Mission and Profile

Watch the film about SCAS here: SCAS: A Place for Scientific Curiosity

The Swedish Collegium for Advanced Study (SCAS) aims to provide optimal research conditions for
curiosity-driven research. The Collegium is a scholarly community where Fellows pursue research of
their own choosing in a context of interdisciplinary dialogue, discussion, and cooperation. Since its
foundation in 1985, we strive to protect and nurture independent inquiry, collaborative and creative
thinking, and to emphasize the importance of academic freedom worldwide. Governmental support
and support from major research foundations allow our invited Fellows to engage in focused research
and to collaborate across disciplinary boundaries.

Chartered by the Government of Sweden as an institute for advanced study, SCAS is a national scientific
institution and resource. The Collegium is open to applications from scholars across the range of the
human and social sciences, as well as from the natural sciences. SCAS hosts advanced senior scholars
as well as early-career scholars. All candidates are assessed on the basis of their individual achievements
and the quality and promise of their research proposal, including those who apply within the framework
of a group. Every year presents a novel mixture of Fellows from all over the world who either work on
their individual projects or who are part of a cluster of scholars with similar interests.

Scholarly Profile
The Swedish Collegium has an ambition to articulate the significance of the social and human sciences
for an understanding of the contemporary and historical condition of humankind in its diverse global
contexts. This stance has long been a cornerstone of the profile and activities of SCAS.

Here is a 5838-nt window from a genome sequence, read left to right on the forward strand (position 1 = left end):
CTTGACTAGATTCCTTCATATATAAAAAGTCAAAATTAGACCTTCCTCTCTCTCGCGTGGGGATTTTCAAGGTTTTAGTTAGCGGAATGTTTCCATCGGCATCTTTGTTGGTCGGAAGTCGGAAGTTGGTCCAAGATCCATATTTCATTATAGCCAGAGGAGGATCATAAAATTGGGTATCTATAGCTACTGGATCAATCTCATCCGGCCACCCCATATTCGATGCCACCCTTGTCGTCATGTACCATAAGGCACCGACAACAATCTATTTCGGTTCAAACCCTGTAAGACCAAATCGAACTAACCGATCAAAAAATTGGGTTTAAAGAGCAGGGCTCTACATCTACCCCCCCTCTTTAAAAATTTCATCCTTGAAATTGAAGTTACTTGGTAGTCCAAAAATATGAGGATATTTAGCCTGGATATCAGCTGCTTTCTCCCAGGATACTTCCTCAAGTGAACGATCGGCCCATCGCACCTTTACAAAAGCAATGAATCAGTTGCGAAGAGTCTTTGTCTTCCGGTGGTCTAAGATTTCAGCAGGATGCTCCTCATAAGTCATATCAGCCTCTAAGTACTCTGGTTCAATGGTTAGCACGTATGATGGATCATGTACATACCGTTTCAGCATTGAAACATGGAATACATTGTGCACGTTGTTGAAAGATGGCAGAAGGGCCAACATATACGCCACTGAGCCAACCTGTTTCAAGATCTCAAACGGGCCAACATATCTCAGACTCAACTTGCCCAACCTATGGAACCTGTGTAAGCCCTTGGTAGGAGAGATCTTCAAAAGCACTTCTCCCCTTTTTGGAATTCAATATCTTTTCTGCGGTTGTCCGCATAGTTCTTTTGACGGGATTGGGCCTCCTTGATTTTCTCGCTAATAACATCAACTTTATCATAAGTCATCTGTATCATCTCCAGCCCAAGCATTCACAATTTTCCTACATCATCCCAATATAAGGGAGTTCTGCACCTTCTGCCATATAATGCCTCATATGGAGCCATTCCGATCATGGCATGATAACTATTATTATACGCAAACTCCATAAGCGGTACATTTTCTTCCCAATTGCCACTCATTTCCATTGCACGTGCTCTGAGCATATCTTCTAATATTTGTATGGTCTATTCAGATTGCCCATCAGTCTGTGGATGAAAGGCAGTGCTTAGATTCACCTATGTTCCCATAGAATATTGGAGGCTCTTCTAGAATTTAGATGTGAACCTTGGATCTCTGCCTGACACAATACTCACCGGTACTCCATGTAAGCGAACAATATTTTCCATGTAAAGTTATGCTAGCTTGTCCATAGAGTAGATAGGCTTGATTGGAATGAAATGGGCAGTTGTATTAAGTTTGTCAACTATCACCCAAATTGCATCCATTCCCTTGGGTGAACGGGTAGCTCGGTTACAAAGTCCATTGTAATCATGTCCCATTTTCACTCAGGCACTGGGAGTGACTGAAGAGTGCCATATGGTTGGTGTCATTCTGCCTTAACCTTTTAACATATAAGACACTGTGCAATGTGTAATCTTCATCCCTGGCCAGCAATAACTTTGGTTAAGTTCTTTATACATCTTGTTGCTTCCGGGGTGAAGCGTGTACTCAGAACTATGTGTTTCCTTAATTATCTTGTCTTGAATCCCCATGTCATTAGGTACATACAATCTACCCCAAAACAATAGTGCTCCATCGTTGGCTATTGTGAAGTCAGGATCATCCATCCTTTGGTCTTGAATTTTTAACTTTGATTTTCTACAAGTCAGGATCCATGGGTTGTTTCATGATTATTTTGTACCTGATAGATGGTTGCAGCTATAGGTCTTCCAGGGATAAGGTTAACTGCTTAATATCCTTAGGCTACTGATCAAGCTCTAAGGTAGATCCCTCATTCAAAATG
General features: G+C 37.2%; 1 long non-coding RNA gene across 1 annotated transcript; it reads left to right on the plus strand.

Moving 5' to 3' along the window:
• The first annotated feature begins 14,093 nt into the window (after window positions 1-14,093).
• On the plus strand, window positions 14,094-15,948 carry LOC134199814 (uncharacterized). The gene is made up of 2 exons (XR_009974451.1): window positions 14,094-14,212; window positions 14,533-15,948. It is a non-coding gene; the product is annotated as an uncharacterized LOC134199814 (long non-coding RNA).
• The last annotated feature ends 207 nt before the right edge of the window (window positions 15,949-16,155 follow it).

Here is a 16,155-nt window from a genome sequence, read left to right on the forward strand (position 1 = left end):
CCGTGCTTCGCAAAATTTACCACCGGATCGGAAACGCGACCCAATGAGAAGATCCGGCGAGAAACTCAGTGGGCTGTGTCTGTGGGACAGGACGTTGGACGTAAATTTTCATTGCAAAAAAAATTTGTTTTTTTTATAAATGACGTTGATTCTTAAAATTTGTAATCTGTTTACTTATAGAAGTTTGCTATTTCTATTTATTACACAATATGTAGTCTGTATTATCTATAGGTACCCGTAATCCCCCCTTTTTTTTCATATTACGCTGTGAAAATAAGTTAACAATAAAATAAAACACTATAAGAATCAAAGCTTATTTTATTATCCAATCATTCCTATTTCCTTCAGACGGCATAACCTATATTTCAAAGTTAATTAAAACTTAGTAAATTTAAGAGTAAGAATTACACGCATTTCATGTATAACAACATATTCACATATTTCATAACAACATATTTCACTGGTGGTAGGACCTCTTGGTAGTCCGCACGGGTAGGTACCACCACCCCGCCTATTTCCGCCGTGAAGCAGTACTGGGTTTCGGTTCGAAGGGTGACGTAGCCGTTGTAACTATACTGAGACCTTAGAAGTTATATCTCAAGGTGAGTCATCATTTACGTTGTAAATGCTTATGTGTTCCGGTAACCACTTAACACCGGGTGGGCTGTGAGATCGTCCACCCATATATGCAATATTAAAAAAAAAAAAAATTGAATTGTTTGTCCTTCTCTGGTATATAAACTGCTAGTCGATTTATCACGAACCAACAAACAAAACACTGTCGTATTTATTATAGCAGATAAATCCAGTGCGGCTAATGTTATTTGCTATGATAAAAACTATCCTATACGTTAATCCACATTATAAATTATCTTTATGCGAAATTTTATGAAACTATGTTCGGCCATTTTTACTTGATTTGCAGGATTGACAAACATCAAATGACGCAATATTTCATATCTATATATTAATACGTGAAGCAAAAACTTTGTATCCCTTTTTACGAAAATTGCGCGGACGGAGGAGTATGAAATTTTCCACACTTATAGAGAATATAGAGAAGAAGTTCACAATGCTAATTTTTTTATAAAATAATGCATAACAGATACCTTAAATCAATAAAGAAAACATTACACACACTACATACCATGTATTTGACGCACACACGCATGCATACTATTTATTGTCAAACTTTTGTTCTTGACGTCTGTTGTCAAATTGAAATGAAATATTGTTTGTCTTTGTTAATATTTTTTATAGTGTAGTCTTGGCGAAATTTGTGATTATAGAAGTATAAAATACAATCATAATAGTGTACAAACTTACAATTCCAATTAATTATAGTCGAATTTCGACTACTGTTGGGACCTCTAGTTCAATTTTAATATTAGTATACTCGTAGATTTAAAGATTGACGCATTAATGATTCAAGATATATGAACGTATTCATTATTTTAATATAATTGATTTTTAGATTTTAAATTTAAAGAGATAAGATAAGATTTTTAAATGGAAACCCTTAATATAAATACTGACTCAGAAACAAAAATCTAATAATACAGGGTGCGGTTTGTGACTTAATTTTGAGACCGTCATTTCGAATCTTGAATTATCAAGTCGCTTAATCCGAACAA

The academic profile of the Collegium has grown out of a consistent ambition to study and inquire into
the variety of trajectories that characterize the development of human societies. The most recent articula-
tion of this ambition is the engagement in questions pertaining to global governance. This has been realized
by funding from Riksbankens Jubileumsfond (RJ) focused on the instalment of the Global Horizons Fellow-
ship Programme. The Global Horizons Programme aims to advance multidisciplinary frontline research on
global future governance issues, focusing on large-scale challenges. It attracts scholars pursuing research
on contemporary aspects of globalization and is also future-oriented in its ambition to contribute to the
advancement of knowledge on contemporary forms of governance and their future implications. The
programme also offers a basis from which to reach out and engage with university scholars across
disciplinary boundaries, but also with public intellectuals, policy makers, and politicians.

This ambition has been further strengthened by the hosting of the RJ-funded research programme Global
Foresight, focusing on investigating how organizations attempt to anticipate the future, how scenario models
are produced, and what they tell us about proposed solutions for tackling urgent global challenges.

The Barbro Klein Fellowship Programme contributes to the overarching aim and profile of the Collegium
by nurturing research on cultural and social diversity, cultural heritage and creativity, societal structures
and public resistance, and varieties of cultural expressions in local and global perspective.

The Collegium has long hosted collaborative research across the humanities and social sciences, such as